The Canadian High Commissioner to Nigeria, Mr. Perry Calderwood, has said that his country expects the Independent National Electoral Commission to conduct free, fair and transparent governorship election in Ekiti and Osun States this year.
He said that Canada was similarly looking forward to a credible and peaceful general election in Nigeria in 2015.
The envoy and the Wife of Ekiti State Governor, Erelu Bisi Fayemi, however, advocated increased number of women in political leadership and decision-making positions.
They spoke at a regional conference on ‘Promoting gender development and increased participation of women in democratic governance in South-West Nigeria,’ held at Ikogosi Warm Spring Resort, Ikogosi-Ekiti, Ekiti State.
The conference was organized by the New Initiative for Social Development (NISD) in partnership with the Canadian government and the Ekiti Development Foundation, which was founded by the governor’s wife.
Participants were drawn from Osun, Ogun, Oyo, Ondo, Lagos and the host state. The Ekiti First Lady was the keynote speaker at the conference.
The envoy applauded the “invaluable support” of Erelu Bisi Fayemi to the conference, as well as her “commitment to bettering the lives of the women, and indeed all the people of Ekiti State.”
Calderwood said his country remained a bastion of democratic development in Nigeria as the country prepares for the 2015 elections.
Towards this end, he said that Canada was committed to strengthening the country’s democratic institutions, such as INEC, the media and the National Assembly to enhance the conduct of credible elections.
He commended political leaders, civil society organizations, religious and traditional rulers who have been the vanguard of inclusive society that places tolerance and respect for all in the front burner.
Calderwood said, “I believe that women, in particular, have special contribution to make in constructing an inclusive society that embraces everyone and discriminate against no group.
“I have met many impressive women and men working in government, the private sector, civil society and elsewhere in Nigeria.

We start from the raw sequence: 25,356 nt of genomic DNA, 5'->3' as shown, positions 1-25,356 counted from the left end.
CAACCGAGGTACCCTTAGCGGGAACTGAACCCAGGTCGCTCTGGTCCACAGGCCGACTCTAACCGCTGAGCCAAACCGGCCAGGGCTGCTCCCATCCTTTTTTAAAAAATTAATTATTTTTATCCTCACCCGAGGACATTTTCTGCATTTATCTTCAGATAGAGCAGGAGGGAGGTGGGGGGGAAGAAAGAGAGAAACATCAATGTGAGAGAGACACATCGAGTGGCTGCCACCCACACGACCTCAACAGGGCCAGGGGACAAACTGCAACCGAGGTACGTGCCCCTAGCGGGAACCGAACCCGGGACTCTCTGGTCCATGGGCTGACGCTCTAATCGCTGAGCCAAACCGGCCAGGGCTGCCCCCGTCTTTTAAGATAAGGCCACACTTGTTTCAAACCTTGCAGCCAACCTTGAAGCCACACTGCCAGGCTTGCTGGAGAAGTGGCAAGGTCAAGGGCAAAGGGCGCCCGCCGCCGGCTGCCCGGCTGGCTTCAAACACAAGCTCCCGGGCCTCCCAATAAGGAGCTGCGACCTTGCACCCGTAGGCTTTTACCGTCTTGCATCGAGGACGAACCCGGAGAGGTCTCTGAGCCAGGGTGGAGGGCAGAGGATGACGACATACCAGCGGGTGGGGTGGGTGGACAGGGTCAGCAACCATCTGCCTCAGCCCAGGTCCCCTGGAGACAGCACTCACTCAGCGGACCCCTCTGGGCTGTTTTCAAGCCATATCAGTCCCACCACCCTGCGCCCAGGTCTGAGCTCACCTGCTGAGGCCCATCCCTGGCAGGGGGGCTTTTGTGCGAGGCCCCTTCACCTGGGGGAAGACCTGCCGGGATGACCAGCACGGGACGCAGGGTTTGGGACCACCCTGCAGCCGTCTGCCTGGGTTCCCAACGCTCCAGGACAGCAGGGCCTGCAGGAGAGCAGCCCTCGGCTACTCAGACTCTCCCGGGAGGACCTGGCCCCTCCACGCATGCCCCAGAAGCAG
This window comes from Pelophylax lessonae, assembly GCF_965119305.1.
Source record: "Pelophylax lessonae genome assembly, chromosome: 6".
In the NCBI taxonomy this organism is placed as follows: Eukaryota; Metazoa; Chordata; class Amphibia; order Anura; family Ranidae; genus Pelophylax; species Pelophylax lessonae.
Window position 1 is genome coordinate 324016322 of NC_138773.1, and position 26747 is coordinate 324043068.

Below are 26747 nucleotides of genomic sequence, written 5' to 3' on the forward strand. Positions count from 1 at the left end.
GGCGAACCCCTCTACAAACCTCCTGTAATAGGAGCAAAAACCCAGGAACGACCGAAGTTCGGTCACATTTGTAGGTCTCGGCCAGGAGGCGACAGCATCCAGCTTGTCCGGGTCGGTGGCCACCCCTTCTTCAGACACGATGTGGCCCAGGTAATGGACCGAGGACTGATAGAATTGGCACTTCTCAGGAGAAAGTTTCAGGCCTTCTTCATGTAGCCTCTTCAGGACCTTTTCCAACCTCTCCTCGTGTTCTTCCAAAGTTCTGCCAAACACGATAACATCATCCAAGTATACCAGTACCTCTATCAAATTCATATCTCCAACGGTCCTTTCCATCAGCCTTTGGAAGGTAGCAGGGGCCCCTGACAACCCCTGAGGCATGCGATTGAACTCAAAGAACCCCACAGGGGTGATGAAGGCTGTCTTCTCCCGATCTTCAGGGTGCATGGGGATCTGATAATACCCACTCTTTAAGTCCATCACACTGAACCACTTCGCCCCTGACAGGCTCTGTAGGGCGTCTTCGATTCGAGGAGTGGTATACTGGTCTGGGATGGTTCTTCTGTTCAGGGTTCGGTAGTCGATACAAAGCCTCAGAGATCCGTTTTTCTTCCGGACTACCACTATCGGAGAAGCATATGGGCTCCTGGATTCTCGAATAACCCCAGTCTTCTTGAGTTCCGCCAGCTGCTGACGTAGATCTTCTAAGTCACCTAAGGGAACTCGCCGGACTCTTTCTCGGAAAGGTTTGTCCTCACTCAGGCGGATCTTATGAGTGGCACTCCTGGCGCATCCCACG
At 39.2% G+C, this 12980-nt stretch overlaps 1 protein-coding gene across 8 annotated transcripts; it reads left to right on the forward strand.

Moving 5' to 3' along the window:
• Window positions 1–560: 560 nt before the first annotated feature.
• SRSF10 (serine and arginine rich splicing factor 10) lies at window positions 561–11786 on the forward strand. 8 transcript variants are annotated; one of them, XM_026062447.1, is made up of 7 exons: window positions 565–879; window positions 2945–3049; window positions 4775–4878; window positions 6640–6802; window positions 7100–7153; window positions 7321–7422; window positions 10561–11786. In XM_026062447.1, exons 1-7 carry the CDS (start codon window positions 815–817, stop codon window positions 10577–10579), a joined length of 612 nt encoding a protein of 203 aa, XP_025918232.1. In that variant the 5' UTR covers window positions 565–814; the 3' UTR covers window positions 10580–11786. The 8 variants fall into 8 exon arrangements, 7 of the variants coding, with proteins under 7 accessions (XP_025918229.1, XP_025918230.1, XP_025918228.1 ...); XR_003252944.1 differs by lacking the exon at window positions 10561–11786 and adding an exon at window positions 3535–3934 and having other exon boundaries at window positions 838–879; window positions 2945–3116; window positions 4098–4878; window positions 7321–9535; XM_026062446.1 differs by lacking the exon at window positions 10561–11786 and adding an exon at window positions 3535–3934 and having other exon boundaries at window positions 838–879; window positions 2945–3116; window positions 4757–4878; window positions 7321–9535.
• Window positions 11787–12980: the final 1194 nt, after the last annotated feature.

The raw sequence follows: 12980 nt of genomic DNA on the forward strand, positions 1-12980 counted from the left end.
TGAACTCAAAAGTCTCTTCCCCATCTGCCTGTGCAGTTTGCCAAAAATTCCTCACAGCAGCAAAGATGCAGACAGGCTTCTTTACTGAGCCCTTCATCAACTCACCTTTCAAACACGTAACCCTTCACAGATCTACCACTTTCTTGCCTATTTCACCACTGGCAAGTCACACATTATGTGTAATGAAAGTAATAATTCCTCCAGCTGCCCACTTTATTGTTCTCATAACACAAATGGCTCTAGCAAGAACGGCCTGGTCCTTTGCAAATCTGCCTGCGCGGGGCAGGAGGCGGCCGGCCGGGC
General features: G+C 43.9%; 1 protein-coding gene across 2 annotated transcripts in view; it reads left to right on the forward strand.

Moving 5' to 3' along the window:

“I am convinced that there are many talented women in Nigeria who have much to offer in terms of political leadership.”
He stressed that the High Commission provided funding for the conference, given Canada’s strong commitment to human rights and the belief that women should be full participants in the political process and in governance.
In her keynote address, Erelu Bisi Fayemi called for regional approach towards ensuring increased participation of women in democratic governance in Nigeria.
She urged governors in the South-West region of the country to muster the required political will to domesticate children and women-friendly legislations, particularly National Gender Policy.
Apart from being about the only state that had domesticated the gender policy, she said Ekiti had also legislated on Gender-based Violence Prohibition and Equal Opportunities.
She stressed that existing laws and policies serve to provide a solid institutional framework for the promotion of the rights of women and children in the state.
She said, “The key to unlocking responsive gender mainstreaming is political will. This is something all state governments in the South-West and the country as a whole need to focus on.
“All the gains we have made in Ekiti state in this area have been as a result of this political will. Today, religion, culture, tradition, attitudes and beliefs contribute to perpetuate the second class citizenship of women.”
As politicians jostle for different political offices in the coming general election, she charged women to vote for only those prepared to better their lot.
She said, “There are four things I as a women would like to know from anyone who is coming to ask for my vote. And we are going to be asking women to ask those questions of our politicians.
“First, what commitment do you have towards promoting women’s rights. Secondly, what commitment do you have for promoting women’s empowerment and livelihood.”
She added that candidates should also be asked what they would do to enhance women’s access to decision-making, as well as their health, safety and security.
Last modified: February 18, 2014